Defence tactics exposed in Ongwen case at ICC

06 December 2016 by Stephanie van den Berg, The Hague (The Netherlands)

The first day of the trial of former LRA commander Dominic Ongwen did not exactly go as planned for ICC prosecutor Fatou Bensouda. Whereas usually the opening of a case gives a podium to the prosecutor who can make sweeping statements about the responsibility of the accused for the atrocities they are charged with, in this case the Ongwen trial started with the defendant and his defence strategy squarely in the spotlight.

''It is the LRA who abducted people in northern Uganda; LRA killed people in northern Uganda; LRA committed atrocities in northern Uganda and I am one of the people against whom the LRA committed atrocities. It is not me, Dominic Ongwen personally, who is the LRA,” Ongwen told the court when asked if he understood the charges.

But his argument that he did not understand the charges because – essentially – he did not understand why he was charged, was dismissed by court. Ongwen though, sitting throughout taking intensive notes while listening to the translation into his native Acholi language, was able to cast himself as the victim. This way he’s getting right to the heart of what makes the case so difficult for the ICC; how to deal with a former child soldier who was therefore a victim of the LRA himself but who nevertheless climbed the ranks of the organisation and as an adult allegedly went on to commit atrocities for that same organisation. [IJT-174] But against a mountain of seventy different prosecution charges including many for forms of sexual and gender based crimes such as forced marriage, sexual slavery and rape, Ongwen’s ‘victimhood’ arguments will be severely tested.

Is Ongwen responsible for his actions and to what extent?

The defence had already tried, at the confirmation of charges hearing, to get the charges dismissed claiming ‘duress’. In the Rome Statute a person's criminal responsibility can be excluded if the alleged criminal conduct was “caused by duress resulting from a threat of imminent death or of continuing or imminent serious bodily harm against that person or another person”. But the crimes would have to be “necessary and reasonable” to avoid the threat and the accused “should not intend to cause greater harm than the one sought to be avoided”.

Judges already ruled in March that defence could not use the duress defence to dismiss the charges before a case was even brought and said it was a trial which would determine if and to what extent Ongwen could be held criminally responsible for the charges. In addition, the judges considered that there was no evidence of a threat of imminent death or continuing or imminent serious bodily harm. The disciplinary measures the defence claimed he had feared, were not “imminent”, the court ruled.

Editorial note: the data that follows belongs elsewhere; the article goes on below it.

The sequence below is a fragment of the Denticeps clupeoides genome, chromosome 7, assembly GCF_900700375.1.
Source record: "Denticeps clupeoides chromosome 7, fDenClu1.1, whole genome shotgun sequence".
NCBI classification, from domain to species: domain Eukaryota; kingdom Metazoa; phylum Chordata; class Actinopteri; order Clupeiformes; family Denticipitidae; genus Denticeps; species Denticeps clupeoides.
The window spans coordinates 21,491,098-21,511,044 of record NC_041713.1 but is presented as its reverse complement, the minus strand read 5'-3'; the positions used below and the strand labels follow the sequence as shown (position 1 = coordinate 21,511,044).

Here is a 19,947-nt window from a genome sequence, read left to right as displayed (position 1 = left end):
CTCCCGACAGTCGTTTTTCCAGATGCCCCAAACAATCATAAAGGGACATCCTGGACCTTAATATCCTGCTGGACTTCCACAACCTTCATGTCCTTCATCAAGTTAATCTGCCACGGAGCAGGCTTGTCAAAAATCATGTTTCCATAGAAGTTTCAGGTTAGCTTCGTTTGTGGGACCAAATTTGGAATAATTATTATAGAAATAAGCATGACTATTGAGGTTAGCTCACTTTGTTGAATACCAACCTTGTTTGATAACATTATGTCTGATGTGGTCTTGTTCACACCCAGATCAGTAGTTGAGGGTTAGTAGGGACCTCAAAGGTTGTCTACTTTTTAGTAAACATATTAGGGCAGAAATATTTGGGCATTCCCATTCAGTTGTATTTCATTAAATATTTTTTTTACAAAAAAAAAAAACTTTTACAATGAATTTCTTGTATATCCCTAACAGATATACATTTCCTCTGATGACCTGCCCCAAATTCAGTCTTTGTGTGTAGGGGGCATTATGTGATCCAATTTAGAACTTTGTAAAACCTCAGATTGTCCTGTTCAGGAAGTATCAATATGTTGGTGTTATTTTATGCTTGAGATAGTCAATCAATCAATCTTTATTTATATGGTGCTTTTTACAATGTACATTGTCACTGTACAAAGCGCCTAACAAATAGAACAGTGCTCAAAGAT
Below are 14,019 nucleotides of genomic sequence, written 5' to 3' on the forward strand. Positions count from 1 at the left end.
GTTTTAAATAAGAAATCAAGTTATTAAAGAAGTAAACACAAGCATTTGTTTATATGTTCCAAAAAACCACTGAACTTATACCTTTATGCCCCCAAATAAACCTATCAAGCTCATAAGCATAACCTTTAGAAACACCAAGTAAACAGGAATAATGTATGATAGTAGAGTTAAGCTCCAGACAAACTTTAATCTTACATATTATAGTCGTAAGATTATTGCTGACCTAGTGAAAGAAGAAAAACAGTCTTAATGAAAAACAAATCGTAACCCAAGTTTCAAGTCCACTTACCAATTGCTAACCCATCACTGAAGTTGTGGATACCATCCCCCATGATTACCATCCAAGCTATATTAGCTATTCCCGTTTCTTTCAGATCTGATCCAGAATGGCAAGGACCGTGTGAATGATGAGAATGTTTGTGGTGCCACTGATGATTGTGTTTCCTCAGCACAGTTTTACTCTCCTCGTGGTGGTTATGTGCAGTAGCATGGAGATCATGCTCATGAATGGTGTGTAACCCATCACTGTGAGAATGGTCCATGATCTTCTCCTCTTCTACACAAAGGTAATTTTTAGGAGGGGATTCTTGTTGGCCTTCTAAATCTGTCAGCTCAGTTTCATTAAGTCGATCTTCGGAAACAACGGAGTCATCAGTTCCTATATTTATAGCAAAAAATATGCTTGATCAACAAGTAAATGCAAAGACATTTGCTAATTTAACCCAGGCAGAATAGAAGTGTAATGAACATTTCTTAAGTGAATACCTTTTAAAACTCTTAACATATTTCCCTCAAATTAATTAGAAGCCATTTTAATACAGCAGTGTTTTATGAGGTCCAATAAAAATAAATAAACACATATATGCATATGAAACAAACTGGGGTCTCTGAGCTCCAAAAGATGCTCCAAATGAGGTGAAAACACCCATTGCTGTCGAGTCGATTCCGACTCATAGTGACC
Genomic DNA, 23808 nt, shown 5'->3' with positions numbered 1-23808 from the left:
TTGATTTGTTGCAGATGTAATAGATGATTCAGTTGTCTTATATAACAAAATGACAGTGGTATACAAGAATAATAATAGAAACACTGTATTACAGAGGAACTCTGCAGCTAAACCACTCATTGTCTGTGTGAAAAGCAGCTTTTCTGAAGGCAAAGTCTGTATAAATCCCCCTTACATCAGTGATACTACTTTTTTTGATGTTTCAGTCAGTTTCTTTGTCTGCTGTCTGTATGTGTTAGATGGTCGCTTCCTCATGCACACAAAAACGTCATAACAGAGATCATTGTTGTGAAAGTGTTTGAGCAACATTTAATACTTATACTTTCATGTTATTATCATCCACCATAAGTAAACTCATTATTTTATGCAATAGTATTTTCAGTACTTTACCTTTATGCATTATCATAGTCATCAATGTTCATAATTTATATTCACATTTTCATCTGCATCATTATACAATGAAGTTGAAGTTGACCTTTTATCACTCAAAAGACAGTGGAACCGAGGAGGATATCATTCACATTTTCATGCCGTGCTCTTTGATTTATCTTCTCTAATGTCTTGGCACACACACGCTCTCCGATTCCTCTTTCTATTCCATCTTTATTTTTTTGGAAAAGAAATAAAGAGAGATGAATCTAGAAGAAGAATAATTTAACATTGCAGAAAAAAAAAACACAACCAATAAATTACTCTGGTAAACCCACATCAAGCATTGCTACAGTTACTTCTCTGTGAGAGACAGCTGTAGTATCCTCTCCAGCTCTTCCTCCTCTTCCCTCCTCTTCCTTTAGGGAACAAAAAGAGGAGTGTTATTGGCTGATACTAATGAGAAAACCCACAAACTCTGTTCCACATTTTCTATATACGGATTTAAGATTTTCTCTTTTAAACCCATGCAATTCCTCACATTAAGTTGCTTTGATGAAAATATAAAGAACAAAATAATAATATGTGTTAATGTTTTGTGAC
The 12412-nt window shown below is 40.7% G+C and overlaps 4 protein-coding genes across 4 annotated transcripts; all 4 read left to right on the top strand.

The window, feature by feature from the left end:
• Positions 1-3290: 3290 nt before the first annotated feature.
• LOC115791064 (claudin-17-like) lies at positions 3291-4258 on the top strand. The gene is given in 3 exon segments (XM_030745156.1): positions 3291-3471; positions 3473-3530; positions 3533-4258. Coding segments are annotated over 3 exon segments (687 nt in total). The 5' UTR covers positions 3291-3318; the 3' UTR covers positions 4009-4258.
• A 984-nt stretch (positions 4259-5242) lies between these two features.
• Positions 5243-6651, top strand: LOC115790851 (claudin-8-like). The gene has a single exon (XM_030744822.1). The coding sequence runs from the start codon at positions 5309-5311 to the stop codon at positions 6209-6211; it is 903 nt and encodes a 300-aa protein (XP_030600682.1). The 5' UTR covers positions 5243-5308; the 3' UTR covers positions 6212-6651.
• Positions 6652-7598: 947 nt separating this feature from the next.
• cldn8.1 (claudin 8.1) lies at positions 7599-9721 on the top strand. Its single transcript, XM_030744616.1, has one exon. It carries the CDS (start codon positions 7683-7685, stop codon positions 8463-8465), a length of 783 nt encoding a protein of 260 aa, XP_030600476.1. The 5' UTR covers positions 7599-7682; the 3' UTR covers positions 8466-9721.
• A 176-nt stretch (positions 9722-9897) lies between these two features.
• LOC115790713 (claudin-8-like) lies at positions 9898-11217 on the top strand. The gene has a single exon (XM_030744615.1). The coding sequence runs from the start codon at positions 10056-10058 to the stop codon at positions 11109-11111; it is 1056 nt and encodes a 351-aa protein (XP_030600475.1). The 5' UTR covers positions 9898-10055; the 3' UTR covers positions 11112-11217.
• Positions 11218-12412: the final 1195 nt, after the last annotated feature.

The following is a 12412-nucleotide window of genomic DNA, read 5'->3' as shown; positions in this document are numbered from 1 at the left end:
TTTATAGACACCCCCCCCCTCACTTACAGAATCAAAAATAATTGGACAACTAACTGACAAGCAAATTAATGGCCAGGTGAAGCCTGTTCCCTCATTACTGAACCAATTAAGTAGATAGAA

“Duress is not regulated in the ICC Statute in a way that would provide blanket immunity to members of criminal organisations which have brutal systems of ensuring discipline as soon as they can establish that their membership was not voluntary,” the judges said. In addition, they found that the circumstances in which Ongwen found himself were not beyond his control because it was possible to get out as “escapes from the LRA were not rare”.

Defence tactics rejected

The defence has made it clear it will still try to raise a duress defence during the trial. But from what emerged during the opening of the trial, they will also try and get Ongwen declared psychologically unfit to stand trial. Under the Rome Statute someone cannot be held criminally responsible if “the person suffers from a mental disease or defect that destroys that person's capacity to appreciate the unlawfulness or nature of his or her conduct, or capacity to control his or her conduct to conform to the requirements of law”.

In a last minute Hail Mary pass the defence had lodged a motion attempting to get a stay in proceedings and an order to psychologically or psychiatrically assess Ongwen. According to their preliminary expert reports – which were not provided in full to the court – Ongwen “does not understand the charges” and “was not aware of the wrongfulness of his actions during his time in the bush”. But judges dismissed the request with an emphatic no, declaring that they “will not permit such tactics” and noting the defence “elected to wait until the absolute last minute it could” to file the request.

ICC faces a dilemma

Whatever happens at the trial, expect many psychological evaluations and a lot of back on forth on the extent to which Ongwen as a victim-turned-perpetrator could be held responsible for his actions. Where is the line between too young to be held responsible and old enough to know better? And indeed, how does a child abducted at a young age and forced to fight as a child soldier in a brutal organisation such as the LRA ever learn to develop a 'moral compass'? Will time alone do it?

Unlike many other cases the easy part of the ICC's first Uganda case might be determining that the crimes charges were committed by the accused. The much harder part will be the legal but also largely moral dilemma for the judges of how much of a mitigating circumstance Ongwen's childhood should be.

So far in the Lubanga and Katanga cases [IJT-173]  the court has had to deal with child soldiers only as victims that fit into a neat narrative of evil warlords forcing helpless children to fight for them. Ongwen will be a long and complicated case where there are no such easy explanations.



Dominic Ongwen at the start of his ICC trial (Photo: Flickr/ICC-CPI)

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